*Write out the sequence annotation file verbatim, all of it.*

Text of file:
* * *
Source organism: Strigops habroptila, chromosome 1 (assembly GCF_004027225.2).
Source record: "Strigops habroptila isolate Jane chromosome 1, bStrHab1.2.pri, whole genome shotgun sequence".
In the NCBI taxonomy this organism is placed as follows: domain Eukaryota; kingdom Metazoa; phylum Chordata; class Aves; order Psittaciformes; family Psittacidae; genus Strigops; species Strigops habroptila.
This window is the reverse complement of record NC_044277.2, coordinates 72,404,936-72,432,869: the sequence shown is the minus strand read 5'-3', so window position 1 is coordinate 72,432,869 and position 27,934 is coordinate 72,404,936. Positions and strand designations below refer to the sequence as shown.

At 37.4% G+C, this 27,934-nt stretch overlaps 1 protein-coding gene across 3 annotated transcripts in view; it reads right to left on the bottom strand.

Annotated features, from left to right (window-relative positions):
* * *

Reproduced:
Source organism: Strigops habroptila, chromosome 1 (assembly GCF_004027225.2).
Source record: "Strigops habroptila isolate Jane chromosome 1, bStrHab1.2.pri, whole genome shotgun sequence".
In the NCBI taxonomy this organism is placed as follows: domain Eukaryota; kingdom Metazoa; phylum Chordata; class Aves; order Psittaciformes; family Psittacidae; genus Strigops; species Strigops habroptila.
This window is the reverse complement of record NC_044277.2, coordinates 72,404,936-72,432,869: the sequence shown is the minus strand read 5'-3', so window position 1 is coordinate 72,432,869 and position 27,934 is coordinate 72,404,936. Positions and strand designations below refer to the sequence as shown.

At 37.4% G+C, this 27,934-nt stretch overlaps 1 protein-coding gene across 3 annotated transcripts in view; it reads right to left on the bottom strand.

Annotated features, from left to right (window-relative positions):